New Rule to Update the SSA’s Procedures for Awarding Disability Benefits

SSA Disability Benefits Lawyer, hand on a wheelchair
Mar 23, 2020 | Sara Khaki

The Social Security Administration (SSA) provides crucial financial assistance to disabled individuals or people who are unable to work due to a disability. Social Security Disability Insurance (SSDI) and Supplemental Security Income (SSI) are two of the programs that support vulnerable individuals in our country. When a medical condition prevents someone from working, SSDI or SSI can be the financial security they need to make ends meet.

The difference between SSDI and SSI can be confusing. You must qualify for these programs in order to receive disability benefits from the SSA. When you work and earn a living, specific federal taxes are withheld to support the SSDI program. For every quarter you work, you earn one work credit. To qualify for SSDI benefits, you must have enough work credits.

SSI, on the other hand, is based on needs. If you have a disability and have not earned any work credits, you may still qualify for assistance. Both SSDI and SSI have specific income-restriction qualifications.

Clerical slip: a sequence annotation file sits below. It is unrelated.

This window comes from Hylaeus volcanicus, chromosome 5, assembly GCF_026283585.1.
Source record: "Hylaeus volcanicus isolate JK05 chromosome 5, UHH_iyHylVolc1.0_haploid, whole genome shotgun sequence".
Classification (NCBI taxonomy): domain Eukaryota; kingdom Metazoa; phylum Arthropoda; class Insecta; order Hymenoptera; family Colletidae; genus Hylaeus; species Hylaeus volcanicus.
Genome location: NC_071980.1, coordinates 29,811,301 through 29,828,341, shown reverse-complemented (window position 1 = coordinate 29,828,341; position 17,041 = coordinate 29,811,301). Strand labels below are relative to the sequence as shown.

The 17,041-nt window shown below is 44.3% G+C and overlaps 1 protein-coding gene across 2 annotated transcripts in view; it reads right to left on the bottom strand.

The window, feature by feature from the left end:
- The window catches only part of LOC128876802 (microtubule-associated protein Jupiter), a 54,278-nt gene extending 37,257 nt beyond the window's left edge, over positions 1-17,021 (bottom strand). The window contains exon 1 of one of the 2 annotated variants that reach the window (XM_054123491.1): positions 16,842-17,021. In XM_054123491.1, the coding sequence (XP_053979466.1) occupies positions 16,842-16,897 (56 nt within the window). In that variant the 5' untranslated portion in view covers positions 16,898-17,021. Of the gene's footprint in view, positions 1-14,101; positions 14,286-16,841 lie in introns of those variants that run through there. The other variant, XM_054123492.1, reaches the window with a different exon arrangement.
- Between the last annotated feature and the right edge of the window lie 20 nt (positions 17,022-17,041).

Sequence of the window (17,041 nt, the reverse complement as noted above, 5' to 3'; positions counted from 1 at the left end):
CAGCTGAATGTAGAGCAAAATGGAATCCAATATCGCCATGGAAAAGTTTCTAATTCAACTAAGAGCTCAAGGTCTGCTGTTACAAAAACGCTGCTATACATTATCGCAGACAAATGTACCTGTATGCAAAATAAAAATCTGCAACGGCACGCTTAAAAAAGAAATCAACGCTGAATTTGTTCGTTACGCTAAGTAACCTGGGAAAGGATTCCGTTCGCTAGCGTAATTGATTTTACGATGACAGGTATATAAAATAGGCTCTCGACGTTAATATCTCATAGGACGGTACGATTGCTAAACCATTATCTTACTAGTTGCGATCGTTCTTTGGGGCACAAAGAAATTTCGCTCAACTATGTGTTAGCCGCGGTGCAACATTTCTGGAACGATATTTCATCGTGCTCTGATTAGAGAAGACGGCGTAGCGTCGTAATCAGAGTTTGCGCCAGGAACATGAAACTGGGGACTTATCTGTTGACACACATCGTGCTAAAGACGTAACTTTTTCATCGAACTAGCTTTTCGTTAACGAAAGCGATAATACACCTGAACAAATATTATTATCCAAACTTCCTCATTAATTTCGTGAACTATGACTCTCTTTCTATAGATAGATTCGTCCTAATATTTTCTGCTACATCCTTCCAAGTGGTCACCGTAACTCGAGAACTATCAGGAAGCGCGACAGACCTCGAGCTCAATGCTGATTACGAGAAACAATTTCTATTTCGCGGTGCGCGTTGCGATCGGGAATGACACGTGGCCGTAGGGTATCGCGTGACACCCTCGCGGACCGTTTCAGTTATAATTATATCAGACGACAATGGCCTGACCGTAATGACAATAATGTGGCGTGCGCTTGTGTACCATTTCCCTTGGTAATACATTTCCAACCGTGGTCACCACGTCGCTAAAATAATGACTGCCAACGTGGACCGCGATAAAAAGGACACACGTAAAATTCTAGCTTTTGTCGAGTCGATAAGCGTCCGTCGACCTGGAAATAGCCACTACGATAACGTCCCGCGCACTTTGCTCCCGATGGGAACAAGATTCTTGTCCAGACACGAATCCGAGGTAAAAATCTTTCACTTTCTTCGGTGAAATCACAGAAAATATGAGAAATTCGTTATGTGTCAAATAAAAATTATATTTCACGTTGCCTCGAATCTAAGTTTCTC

Updates to Educational Evaluations

When assessing an SSDI or SSI benefits claim, the SSA looks at many factors, including a person’s education. For decades, a person’s inability to communicate in English was considered an educational deficit. As of April 27, 2020, this policy will change.

Our society has changed, and research shows that an inability to communicate in English does not reflect a person’s level of education or their ability to engage in useful and productive work. Previously, when evaluating a disability claim, there was an education category labeled “the inability to communicate in English.” In April of 2020, this category no longer applies.

The inability to speak and communicate in English was considered something that diminished the ability of non-English speakers to find or engage in work. With the new rule change, the assumption is that speaking English no longer reflects a lack of education that would impact someone’s capacity to find or maintain a job. For more information about the new policy for disability benefits applicants, go to the Social Security Administration’s website.

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